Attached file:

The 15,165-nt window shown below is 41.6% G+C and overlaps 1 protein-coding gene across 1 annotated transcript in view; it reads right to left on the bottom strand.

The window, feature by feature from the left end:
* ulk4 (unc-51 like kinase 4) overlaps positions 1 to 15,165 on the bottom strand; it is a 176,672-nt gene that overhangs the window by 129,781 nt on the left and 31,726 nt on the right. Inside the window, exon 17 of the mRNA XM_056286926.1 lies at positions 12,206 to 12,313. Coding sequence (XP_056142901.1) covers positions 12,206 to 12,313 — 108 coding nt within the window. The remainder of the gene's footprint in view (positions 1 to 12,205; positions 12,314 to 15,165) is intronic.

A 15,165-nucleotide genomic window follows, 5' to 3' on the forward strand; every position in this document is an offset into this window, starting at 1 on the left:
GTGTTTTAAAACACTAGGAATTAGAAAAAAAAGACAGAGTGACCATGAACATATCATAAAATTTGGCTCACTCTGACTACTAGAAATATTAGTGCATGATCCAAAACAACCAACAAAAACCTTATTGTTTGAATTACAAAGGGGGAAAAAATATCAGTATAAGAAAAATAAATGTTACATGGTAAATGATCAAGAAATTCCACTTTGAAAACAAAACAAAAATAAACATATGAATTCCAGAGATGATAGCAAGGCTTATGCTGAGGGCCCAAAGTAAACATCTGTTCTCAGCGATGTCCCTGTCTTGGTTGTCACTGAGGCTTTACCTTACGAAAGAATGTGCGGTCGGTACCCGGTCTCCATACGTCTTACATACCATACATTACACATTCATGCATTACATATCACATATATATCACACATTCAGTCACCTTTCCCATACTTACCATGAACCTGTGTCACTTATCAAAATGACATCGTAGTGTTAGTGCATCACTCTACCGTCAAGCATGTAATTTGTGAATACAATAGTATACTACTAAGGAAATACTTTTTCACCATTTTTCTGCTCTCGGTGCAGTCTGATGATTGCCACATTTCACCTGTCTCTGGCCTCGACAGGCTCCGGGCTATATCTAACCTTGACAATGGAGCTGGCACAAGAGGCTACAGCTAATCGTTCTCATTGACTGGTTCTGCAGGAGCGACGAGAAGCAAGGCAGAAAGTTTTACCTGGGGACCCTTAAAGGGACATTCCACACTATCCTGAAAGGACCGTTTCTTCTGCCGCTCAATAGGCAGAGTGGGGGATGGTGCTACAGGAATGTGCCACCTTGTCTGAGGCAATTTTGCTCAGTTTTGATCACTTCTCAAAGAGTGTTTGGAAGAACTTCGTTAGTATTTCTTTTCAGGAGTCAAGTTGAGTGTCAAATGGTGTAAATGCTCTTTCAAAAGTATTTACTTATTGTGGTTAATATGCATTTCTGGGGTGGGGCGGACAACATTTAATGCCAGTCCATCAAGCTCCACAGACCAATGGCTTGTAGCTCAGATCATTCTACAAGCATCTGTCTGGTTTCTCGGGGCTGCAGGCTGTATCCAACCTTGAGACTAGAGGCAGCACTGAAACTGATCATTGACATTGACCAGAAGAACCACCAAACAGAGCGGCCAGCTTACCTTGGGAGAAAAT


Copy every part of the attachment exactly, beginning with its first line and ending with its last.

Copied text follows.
The 15,165-nt window shown below is 41.6% G+C and overlaps 1 protein-coding gene across 1 annotated transcript in view; it reads right to left on the bottom strand.

The window, feature by feature from the left end:
* ulk4 (unc-51 like kinase 4) overlaps positions 1 to 15,165 on the bottom strand; it is a 176,672-nt gene that overhangs the window by 129,781 nt on the left and 31,726 nt on the right. Inside the window, exon 17 of the mRNA XM_056286926.1 lies at positions 12,206 to 12,313. Coding sequence (XP_056142901.1) covers positions 12,206 to 12,313 — 108 coding nt within the window. The remainder of the gene's footprint in view (positions 1 to 12,205; positions 12,314 to 15,165) is intronic.

A 15,165-nucleotide genomic window follows, 5' to 3' on the forward strand; every position in this document is an offset into this window, starting at 1 on the left:
GTGTTTTAAAACACTAGGAATTAGAAAAAAAAGACAGAGTGACCATGAACATATCATAAAATTTGGCTCACTCTGACTACTAGAAATATTAGTGCATGATCCAAAACAACCAACAAAAACCTTATTGTTTGAATTACAAAGGGGGAAAAAATATCAGTATAAGAAAAATAAATGTTACATGGTAAATGATCAAGAAATTCCACTTTGAAAACAAAACAAAAATAAACATATGAATTCCAGAGATGATAGCAAGGCTTATGCTGAGGGCCCAAAGTAAACATCTGTTCTCAGCGATGTCCCTGTCTTGGTTGTCACTGAGGCTTTACCTTACGAAAGAATGTGCGGTCGGTACCCGGTCTCCATACGTCTTACATACCATACATTACACATTCATGCATTACATATCACATATATATCACACATTCAGTCACCTTTCCCATACTTACCATGAACCTGTGTCACTTATCAAAATGACATCGTAGTGTTAGTGCATCACTCTACCGTCAAGCATGTAATTTGTGAATACAATAGTATACTACTAAGGAAATACTTTTTCACCATTTTTCTGCTCTCGGTGCAGTCTGATGATTGCCACATTTCACCTGTCTCTGGCCTCGACAGGCTCCGGGCTATATCTAACCTTGACAATGGAGCTGGCACAAGAGGCTACAGCTAATCGTTCTCATTGACTGGTTCTGCAGGAGCGACGAGAAGCAAGGCAGAAAGTTTTACCTGGGGACCCTTAAAGGGACATTCCACACTATCCTGAAAGGACCGTTTCTTCTGCCGCTCAATAGGCAGAGTGGGGGATGGTGCTACAGGAATGTGCCACCTTGTCTGAGGCAATTTTGCTCAGTTTTGATCACTTCTCAAAGAGTGTTTGGAAGAACTTCGTTAGTATTTCTTTTCAGGAGTCAAGTTGAGTGTCAAATGGTGTAAATGCTCTTTCAAAAGTATTTACTTATTGTGGTTAATATGCATTTCTGGGGTGGGGCGGACAACATTTAATGCCAGTCCATCAAGCTCCACAGACCAATGGCTTGTAGCTCAGATCATTCTACAAGCATCTGTCTGGTTTCTCGGGGCTGCAGGCTGTATCCAACCTTGAGACTAGAGGCAGCACTGAAACTGATCATTGACATTGACCAGAAGAACCACCAAACAGAGCGGCCAGCTTACCTTGGGAGAAAAT